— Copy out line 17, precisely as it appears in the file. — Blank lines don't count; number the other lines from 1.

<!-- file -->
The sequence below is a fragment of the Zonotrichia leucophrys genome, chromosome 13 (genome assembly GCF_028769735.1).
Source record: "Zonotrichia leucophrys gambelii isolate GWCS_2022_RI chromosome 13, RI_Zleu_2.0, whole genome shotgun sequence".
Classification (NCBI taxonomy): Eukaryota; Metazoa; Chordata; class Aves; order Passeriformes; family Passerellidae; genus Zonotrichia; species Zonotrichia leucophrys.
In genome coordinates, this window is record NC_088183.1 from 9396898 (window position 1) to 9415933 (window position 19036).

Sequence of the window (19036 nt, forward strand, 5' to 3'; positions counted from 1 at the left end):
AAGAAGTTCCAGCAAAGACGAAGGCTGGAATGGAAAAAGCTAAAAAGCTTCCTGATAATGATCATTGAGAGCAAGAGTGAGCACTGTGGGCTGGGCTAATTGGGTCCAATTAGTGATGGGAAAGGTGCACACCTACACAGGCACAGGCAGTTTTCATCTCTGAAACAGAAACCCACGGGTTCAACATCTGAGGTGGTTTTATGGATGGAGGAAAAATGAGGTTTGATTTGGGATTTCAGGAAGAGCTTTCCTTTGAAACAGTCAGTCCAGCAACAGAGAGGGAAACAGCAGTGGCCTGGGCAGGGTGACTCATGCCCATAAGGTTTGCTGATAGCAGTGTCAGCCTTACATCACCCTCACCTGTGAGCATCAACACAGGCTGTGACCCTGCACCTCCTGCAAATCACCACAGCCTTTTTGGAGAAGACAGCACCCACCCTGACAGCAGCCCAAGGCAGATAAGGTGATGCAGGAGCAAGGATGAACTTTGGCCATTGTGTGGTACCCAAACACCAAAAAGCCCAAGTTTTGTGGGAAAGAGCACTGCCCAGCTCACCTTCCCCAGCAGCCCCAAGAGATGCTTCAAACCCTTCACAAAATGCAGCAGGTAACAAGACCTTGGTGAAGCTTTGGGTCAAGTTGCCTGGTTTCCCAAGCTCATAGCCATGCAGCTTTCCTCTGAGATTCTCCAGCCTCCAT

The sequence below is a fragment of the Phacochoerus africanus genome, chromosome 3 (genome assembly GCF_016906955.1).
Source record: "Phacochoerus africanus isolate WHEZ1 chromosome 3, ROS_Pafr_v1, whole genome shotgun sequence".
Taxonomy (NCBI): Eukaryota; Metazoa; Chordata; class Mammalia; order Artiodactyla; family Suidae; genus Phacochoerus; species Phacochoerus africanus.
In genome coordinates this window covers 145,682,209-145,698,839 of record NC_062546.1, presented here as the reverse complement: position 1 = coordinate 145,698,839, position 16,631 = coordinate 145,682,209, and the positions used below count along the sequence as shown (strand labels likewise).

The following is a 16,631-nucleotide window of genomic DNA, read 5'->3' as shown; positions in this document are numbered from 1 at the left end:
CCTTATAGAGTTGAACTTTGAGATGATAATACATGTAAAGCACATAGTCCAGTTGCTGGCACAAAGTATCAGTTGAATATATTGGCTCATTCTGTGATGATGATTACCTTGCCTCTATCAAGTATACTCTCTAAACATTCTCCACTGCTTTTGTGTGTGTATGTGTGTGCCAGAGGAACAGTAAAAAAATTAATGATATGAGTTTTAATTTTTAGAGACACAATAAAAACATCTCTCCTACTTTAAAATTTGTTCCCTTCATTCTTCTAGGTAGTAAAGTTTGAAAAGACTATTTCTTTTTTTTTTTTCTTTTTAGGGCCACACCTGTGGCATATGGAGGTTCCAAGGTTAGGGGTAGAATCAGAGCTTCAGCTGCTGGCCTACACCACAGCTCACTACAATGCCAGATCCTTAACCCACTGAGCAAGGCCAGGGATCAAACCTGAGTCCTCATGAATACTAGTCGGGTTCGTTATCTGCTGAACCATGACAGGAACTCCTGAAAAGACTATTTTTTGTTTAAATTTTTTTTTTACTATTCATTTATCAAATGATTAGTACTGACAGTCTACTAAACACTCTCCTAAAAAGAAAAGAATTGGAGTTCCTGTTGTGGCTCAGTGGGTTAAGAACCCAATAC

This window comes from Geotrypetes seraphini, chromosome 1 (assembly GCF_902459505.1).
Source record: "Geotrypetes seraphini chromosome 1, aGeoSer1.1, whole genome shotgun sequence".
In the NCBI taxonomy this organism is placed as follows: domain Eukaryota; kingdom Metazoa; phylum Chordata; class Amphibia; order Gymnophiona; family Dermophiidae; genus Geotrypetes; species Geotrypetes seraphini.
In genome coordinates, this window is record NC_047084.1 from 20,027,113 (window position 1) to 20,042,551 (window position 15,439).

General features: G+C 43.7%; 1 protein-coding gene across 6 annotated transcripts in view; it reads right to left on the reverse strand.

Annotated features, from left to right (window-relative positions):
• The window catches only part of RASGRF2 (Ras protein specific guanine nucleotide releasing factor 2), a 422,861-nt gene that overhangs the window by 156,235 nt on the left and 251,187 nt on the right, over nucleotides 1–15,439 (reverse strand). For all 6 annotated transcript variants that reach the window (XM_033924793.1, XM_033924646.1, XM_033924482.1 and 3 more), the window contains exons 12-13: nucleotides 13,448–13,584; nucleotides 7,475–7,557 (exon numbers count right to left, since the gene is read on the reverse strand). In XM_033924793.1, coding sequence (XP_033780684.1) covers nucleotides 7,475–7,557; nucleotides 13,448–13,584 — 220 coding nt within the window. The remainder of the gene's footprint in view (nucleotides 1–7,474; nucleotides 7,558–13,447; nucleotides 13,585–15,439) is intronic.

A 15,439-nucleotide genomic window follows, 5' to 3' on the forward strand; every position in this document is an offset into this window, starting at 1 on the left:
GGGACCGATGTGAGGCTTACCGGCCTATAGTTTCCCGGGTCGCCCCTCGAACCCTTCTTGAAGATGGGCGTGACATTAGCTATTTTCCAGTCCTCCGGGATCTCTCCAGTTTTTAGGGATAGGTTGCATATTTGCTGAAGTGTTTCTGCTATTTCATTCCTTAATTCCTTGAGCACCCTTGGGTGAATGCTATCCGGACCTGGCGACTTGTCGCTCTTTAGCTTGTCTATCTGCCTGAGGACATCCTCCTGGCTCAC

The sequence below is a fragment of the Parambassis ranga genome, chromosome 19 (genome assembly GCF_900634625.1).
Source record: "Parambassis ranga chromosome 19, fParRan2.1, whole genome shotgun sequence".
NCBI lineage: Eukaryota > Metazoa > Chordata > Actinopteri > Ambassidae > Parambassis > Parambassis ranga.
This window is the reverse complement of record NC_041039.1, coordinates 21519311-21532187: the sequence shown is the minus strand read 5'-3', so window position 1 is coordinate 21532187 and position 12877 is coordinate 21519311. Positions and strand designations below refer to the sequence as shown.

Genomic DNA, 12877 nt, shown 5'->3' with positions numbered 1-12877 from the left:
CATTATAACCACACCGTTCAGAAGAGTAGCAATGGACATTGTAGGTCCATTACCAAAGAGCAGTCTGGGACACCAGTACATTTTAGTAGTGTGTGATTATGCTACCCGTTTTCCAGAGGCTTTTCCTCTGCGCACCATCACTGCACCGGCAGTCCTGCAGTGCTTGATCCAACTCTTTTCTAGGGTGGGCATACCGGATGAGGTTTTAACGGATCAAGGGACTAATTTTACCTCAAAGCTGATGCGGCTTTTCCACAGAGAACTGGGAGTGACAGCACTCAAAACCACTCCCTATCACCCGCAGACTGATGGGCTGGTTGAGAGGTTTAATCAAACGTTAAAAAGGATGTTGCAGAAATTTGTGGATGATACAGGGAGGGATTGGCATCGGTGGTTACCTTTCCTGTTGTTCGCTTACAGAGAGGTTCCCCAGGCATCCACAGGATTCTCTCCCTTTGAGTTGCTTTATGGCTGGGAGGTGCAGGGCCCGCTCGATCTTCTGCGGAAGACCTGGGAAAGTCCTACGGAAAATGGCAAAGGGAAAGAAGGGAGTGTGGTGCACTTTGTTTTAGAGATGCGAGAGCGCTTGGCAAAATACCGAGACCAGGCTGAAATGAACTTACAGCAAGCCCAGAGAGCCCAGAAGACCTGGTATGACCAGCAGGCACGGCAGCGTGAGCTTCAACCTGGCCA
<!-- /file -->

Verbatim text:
General features: G+C 43.7%; 1 protein-coding gene across 6 annotated transcripts in view; it reads right to left on the reverse strand.